April 1996 - Assisting First Year Students - Hanley

Peter Hanley
Study Skills Adviser
James Cook University of North Queensland
Many First Year students need to get organised and motivated for university study. To assist students in this area the
Study Skills Advisers at James Cook University of North Queensland use an approach based on Stephen Covey's book
"The Seven Habits of Highly Effective People". Students are placed in study groups that meet weekly and follow a
process developed from Covey's ideas.
This approach has been incorporated into a project to assist First Year students in the Faculties of Science and
Engineering to develop effective study habits. 300 First Year students who were judged to be "at-risk" from their
tertiary entrance results received a letter at the beginning of First Semester 1995 inviting them to join one of the study
groups that had been set up for this project. Around 60 students regularly attended these study groups in First
Semester. Evaluations indicated that the project has had a number of positive benefits - these include helping
participants to understand what university study entails, the chance to discuss common concerns in a group setting and
the development of more effective study habits among group members.
Assisting first year students to develop effective study habits
One morning recently I sat on the bus beside a student who had several days earlier come to me for
study advice. He greeted me with "Good Morning Sir". I returned the greeting and added that
there was no need to call me "Sir" - Peter would do fine. This incident illustrates the dilemma faced
by many students who come to University straight from school. First Year marks the transition in
their learning careers from the phase where the teacher is the boss to where they are their own
bosses. These students often come to learning support staff saying they want help in getting
motivated. When asked to be more specific they may say things like they would like to get work in
on time, to avoid procrastination, to feel more enthusiastic about their course, to manage their time
better and so on. What many of these students are looking for is to be helped to "take control of
their own learning" (Salter-Duke,1992)
This paper describes one approach to assist students to "take control of their own learning" based on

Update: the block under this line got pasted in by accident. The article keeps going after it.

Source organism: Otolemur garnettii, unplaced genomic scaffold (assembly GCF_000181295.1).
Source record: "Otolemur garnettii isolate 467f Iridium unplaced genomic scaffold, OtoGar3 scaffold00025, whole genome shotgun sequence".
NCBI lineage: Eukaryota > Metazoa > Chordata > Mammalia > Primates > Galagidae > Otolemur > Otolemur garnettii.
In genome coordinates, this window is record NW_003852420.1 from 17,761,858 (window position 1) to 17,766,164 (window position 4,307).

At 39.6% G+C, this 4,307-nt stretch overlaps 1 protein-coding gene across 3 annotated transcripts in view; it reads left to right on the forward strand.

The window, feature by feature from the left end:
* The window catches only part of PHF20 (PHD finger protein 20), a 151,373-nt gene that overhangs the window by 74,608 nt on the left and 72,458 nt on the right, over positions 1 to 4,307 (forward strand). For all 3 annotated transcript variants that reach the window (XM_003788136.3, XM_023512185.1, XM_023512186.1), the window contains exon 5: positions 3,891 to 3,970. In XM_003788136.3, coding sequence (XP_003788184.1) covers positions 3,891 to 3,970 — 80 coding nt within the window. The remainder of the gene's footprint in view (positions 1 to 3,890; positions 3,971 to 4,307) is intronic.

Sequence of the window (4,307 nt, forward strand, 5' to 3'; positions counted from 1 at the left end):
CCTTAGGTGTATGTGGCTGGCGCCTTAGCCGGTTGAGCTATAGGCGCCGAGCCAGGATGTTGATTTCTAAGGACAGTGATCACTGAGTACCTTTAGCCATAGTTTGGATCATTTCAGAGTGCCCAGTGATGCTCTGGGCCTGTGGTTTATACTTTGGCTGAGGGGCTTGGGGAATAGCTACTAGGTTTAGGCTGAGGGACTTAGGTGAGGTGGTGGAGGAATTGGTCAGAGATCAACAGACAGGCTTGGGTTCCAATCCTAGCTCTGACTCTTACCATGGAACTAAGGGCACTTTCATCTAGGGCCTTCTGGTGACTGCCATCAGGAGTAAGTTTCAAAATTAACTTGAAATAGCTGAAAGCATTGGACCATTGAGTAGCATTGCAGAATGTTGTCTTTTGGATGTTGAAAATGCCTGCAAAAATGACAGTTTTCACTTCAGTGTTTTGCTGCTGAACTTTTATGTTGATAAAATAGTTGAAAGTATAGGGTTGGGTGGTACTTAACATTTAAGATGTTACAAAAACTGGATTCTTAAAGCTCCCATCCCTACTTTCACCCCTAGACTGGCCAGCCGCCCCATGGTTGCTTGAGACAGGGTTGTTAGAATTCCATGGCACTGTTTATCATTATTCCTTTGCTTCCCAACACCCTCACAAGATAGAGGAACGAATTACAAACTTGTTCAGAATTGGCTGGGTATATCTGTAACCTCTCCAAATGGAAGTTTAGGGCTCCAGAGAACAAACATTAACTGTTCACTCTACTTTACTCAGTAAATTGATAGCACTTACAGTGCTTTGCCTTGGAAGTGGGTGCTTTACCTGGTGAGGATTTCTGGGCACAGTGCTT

the work of Stephen Covey (1989) that is being used by the Study Skills Advisers at James Cook
University. A project to provide study skills assistance to First Year students in the Faculties of
Science and Engineering that incorporates this approach in regular group study sessions is also
On assisting students to become motivated and organised for study
The first three major findings of a 1980 survey of student needs at the University of Melbourne
were that:
.a significant proportion of all students do experience serious study problems
.these serious problems are not restricted to "study skills" difficulties but more commonly are
problems of organization of work and motivation
.well-timed and competent assistance does improve performance, including in examinations.
(Frederick, Hancock,James,Bowden and Macmillan 1980)
This report went on to recommend the establishment of a small Learning Skills Unit at the
University. Now in 1995 there are learning support staff at every Australian university. While there
is a great deal published in the literature about some areas of learning assistance (e.g. language and
learning) there is not much about motivation and organisation of study.
David Anderson (1990) reported the results of a semester of teaching study and learning skills to
tertiary students with low T.E. scores at the University of Southern Queensland. In this study the
results in the First Year exams of 112 students who completed the course (the experimental group)
were compared with the results of a further 61 students who had similar T.E. scores but who were
unaware that attendance at the study skills course was mandatory. Anderson's study found that the
results of the experimental group were significantly better than those of the control group. He found